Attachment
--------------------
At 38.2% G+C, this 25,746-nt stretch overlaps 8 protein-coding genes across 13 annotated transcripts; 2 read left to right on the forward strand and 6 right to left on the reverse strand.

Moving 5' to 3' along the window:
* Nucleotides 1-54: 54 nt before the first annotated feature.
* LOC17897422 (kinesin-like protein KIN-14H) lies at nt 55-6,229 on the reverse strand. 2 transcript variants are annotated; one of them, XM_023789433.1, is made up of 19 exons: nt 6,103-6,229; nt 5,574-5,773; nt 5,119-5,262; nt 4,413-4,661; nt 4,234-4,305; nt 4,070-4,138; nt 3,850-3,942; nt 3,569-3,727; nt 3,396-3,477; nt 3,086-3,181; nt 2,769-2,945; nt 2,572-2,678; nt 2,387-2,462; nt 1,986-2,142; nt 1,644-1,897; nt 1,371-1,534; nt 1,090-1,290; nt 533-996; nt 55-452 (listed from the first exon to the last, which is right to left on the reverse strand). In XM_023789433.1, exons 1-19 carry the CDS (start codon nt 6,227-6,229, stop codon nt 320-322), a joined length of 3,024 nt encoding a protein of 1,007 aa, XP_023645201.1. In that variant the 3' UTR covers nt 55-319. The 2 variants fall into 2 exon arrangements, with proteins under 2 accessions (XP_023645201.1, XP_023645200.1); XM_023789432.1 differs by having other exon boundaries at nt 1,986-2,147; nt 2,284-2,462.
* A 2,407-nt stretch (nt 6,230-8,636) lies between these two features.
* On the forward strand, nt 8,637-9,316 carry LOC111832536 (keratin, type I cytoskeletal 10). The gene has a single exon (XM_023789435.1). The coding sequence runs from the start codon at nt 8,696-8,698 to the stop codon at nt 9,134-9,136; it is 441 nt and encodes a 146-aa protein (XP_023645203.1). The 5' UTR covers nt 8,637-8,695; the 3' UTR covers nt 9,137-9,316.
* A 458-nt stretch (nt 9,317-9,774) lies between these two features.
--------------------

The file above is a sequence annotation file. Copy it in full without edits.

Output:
At 38.2% G+C, this 25,746-nt stretch overlaps 8 protein-coding genes across 13 annotated transcripts; 2 read left to right on the forward strand and 6 right to left on the reverse strand.

Moving 5' to 3' along the window:
* Nucleotides 1-54: 54 nt before the first annotated feature.
* LOC17897422 (kinesin-like protein KIN-14H) lies at nt 55-6,229 on the reverse strand. 2 transcript variants are annotated; one of them, XM_023789433.1, is made up of 19 exons: nt 6,103-6,229; nt 5,574-5,773; nt 5,119-5,262; nt 4,413-4,661; nt 4,234-4,305; nt 4,070-4,138; nt 3,850-3,942; nt 3,569-3,727; nt 3,396-3,477; nt 3,086-3,181; nt 2,769-2,945; nt 2,572-2,678; nt 2,387-2,462; nt 1,986-2,142; nt 1,644-1,897; nt 1,371-1,534; nt 1,090-1,290; nt 533-996; nt 55-452 (listed from the first exon to the last, which is right to left on the reverse strand). In XM_023789433.1, exons 1-19 carry the CDS (start codon nt 6,227-6,229, stop codon nt 320-322), a joined length of 3,024 nt encoding a protein of 1,007 aa, XP_023645201.1. In that variant the 3' UTR covers nt 55-319. The 2 variants fall into 2 exon arrangements, with proteins under 2 accessions (XP_023645201.1, XP_023645200.1); XM_023789432.1 differs by having other exon boundaries at nt 1,986-2,147; nt 2,284-2,462.
* A 2,407-nt stretch (nt 6,230-8,636) lies between these two features.
* On the forward strand, nt 8,637-9,316 carry LOC111832536 (keratin, type I cytoskeletal 10). The gene has a single exon (XM_023789435.1). The coding sequence runs from the start codon at nt 8,696-8,698 to the stop codon at nt 9,134-9,136; it is 441 nt and encodes a 146-aa protein (XP_023645203.1). The 5' UTR covers nt 8,637-8,695; the 3' UTR covers nt 9,137-9,316.
* A 458-nt stretch (nt 9,317-9,774) lies between these two features.